"Politicians come to ask us to prepare charms to enable them to succeed at the polls.

"During the July 2013 parliamentary elections, especially during the electioneering campaign, I even prepared rings for some candidates" to enhance their chances, he adds.

Boccovo declined to reveal whether the charms worked to maintain professional secrecy.

There are few clients for whom the healers of Akodessewa will not work, but they turn away "those who want charms to harm their neighbours," Boccovo says. "We are not witchdoctors."

Name *

E-mail *

Comment Title*

Comment *

: Characters Left

Mandatory *

Terms of use

Publishing Terms: Not to offend the author, or to persons or sanctities or attacking religions or divine self. And stay away from sectarian and racial incitement and insults.

I agree with the Terms of Use

Security Code*

Arab Today, arab today togo voodoo market helps the sick and politicians Arab Today, arab today togo voodoo market helps the sick and politicians

 



Arab Today, arab today
Arab Today, arab today Mohamed Bahari prepares new collection for spring 2017

GMT 06:15 2017 Monday ,27 February

Mohamed Bahari prepares new collection for spring 2017
Arab Today, arab today As Olympics loom, China plunges into snow biz

GMT 10:08 2017 Tuesday ,28 February

As Olympics loom, China plunges into snow biz
Arab Today, arab today Sheds light on major steps in 12-year career

GMT 06:07 2017 Monday ,27 February

Sheds light on major steps in 12-year career
Arab Today, arab today UN envoy sets out framework

GMT 07:25 2017 Monday ,27 February

UN envoy sets out framework
Arab Today, arab today Kalam Nawaem made a difference in social issues

GMT 06:43 2017 Tuesday ,28 February

Kalam Nawaem made a difference in social issues
View News in Arabic - Culture: أخبار الثقافة والفنون
Arab Today, arab today
Arab Today, arab today
Arab Today, arab today Parliament considers solutions to overpopulation

GMT 20:27 2017 Monday ,27 February

Parliament considers solutions to overpopulation
Arab Today, arab today Penguins in the age of dinos

GMT 11:44 2017 Saturday ,25 February

Penguins in the age of dinos
Arab Today, arab today Pluto's unruly moons

GMT 06:31 2015 Thursday ,04 June

Pluto's unruly moons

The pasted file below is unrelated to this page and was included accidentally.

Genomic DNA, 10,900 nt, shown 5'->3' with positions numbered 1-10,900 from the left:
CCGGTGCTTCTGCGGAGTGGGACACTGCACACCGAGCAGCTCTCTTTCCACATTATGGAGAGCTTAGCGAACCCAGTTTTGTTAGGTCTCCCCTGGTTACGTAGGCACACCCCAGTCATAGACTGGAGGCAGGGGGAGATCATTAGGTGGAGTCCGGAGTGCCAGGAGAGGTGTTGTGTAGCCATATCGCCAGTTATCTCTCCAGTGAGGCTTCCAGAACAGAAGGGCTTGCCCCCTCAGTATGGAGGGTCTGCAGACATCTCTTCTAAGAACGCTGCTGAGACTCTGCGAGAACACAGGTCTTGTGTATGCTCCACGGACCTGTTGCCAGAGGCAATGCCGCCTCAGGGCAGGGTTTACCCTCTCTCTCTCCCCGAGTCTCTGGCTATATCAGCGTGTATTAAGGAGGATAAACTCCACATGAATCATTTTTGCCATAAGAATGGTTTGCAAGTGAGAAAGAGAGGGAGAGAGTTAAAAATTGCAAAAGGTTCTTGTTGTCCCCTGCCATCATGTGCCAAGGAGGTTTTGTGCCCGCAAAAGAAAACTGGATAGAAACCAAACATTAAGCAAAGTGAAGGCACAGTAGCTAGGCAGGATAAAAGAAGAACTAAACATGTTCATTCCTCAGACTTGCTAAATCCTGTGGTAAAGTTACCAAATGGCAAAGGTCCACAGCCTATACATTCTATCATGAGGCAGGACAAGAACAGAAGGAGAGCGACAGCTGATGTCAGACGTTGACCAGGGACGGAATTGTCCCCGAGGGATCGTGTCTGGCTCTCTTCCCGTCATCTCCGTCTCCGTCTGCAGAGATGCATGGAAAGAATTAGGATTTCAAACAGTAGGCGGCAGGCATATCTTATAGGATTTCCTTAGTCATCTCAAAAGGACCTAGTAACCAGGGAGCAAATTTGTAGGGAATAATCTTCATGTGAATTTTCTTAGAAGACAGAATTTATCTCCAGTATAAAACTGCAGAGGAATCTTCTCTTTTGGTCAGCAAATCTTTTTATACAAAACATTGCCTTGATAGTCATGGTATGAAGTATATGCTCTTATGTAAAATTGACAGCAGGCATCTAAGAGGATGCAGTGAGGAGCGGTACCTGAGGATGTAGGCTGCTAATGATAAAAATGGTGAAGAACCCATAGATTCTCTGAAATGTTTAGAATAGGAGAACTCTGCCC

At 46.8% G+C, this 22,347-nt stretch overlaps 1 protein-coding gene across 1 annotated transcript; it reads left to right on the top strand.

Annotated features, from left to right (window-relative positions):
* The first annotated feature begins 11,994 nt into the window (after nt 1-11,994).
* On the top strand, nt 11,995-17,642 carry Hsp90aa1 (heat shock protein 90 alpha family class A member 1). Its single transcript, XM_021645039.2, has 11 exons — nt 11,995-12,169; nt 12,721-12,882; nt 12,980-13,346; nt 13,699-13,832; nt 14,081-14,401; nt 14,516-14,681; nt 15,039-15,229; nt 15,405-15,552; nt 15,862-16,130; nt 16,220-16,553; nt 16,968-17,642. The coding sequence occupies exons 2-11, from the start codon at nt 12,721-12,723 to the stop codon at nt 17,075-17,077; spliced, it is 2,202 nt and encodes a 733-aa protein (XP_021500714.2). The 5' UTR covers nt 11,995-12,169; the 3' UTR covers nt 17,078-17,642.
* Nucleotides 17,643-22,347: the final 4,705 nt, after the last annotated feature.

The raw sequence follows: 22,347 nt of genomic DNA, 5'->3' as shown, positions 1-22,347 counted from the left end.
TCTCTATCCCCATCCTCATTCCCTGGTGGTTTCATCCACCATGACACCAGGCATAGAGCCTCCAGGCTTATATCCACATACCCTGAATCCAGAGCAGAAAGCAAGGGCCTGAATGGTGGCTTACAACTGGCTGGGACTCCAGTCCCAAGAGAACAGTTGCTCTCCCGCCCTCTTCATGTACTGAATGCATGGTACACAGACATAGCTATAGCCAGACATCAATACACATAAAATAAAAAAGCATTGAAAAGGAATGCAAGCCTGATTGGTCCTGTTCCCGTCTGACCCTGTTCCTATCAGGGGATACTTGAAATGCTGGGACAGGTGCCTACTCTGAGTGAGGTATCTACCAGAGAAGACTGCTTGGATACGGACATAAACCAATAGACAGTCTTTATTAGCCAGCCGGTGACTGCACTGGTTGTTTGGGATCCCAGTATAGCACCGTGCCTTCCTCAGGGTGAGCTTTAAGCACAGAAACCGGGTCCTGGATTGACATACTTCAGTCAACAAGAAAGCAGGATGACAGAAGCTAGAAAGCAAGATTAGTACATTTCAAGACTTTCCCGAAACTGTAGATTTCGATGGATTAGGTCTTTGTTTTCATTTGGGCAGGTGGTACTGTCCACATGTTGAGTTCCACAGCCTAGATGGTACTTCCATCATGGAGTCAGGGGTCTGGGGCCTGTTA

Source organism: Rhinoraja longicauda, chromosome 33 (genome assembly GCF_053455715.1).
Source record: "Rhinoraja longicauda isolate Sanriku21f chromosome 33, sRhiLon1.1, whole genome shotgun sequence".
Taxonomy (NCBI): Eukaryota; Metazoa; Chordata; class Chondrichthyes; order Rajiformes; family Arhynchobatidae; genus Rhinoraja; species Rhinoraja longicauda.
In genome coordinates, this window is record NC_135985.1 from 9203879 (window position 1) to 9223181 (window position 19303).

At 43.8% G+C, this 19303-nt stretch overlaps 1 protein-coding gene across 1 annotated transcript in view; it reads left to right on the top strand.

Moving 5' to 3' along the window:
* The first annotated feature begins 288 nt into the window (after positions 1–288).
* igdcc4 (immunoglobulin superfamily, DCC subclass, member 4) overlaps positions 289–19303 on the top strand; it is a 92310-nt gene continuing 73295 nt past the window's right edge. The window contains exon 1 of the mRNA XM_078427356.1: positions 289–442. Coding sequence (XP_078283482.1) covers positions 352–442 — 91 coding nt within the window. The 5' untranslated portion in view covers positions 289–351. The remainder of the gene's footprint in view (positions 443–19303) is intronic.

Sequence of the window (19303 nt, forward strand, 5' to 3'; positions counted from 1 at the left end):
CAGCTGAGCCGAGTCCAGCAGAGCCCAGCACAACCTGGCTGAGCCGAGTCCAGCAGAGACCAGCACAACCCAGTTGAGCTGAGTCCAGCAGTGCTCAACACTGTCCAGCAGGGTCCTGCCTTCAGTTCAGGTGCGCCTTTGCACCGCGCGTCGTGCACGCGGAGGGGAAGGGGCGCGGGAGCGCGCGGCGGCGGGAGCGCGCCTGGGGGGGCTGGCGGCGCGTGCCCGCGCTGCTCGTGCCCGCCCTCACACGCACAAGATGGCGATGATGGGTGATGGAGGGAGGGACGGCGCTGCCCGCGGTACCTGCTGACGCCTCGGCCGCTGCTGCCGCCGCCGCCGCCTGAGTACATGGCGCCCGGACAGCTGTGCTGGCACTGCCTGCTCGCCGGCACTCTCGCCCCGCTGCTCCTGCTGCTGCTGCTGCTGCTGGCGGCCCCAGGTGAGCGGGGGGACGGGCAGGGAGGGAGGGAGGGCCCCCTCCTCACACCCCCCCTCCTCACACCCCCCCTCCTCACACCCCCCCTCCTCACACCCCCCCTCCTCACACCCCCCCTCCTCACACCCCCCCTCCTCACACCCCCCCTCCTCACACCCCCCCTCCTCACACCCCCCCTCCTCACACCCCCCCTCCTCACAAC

Arab Today, arab today Final Phantom VII signals end of an era

GMT 14:31 2017 Tuesday ,28 February

Final Phantom VII signals end of an era
Arab Today, arab today 'Constructive' Vauxhall talk with union

GMT 08:54 2017 Saturday ,25 February

'Constructive' Vauxhall talk with union
Arab Today, arab today Aspires present the story of Egypt’s first president

GMT 06:18 2017 Sunday ,26 February

Aspires present the story of Egypt’s first president
Arab Today, arab today Ex-yoga missionary unleashes rage

GMT 12:16 2017 Thursday ,23 February

Ex-yoga missionary unleashes rage

GMT 06:42 2017 Saturday ,25 February

Reasons for the delay 'On the Stairs of Servants'

GMT 05:14 2017 Thursday ,23 February

UK appoints 1st Scotland Yard chief in 188 years

GMT 18:23 2017 Friday ,24 February

Fadi explains secrets of  Nancy Ajram's newlook

GMT 10:28 2017 Wednesday ,22 February

Milan laughs while Rome cries

GMT 19:45 2017 Monday ,20 February

Sarah Belamesh designs antiques of "ceramic"

GMT 10:51 2017 Saturday ,25 February

Pigs with edited genes show resistance

GMT 18:28 2017 Saturday ,25 February

Tourist guide explains types of tourism

GMT 13:12 2015 Saturday ,09 May

Sheikh Sultan opens Sharjah Centre

GMT 06:28 2017 Tuesday ,28 February

Dumbphones survive rise of the smartphone

GMT 22:42 2017 Thursday ,23 February

Nasima Gamei revives heritage in jewelries
Arab Today, arab today
Arab Today, arab today
 
 Arab Today Facebook,arab today facebook  Arab Today Twitter,arab today twitter Arab Today Rss,arab today rss  Arab Today Youtube,arab today youtube  Arab Today Youtube,arab today youtube
arabstoday arabstoday arabstoday arabstoday
arabstoday arabstoday arabstoday
arabstoday
بناية النخيل - رأس النبع _ خلف السفارة الفرنسية _بيروت - لبنان
arabstoday, Arabstoday, Arabstoday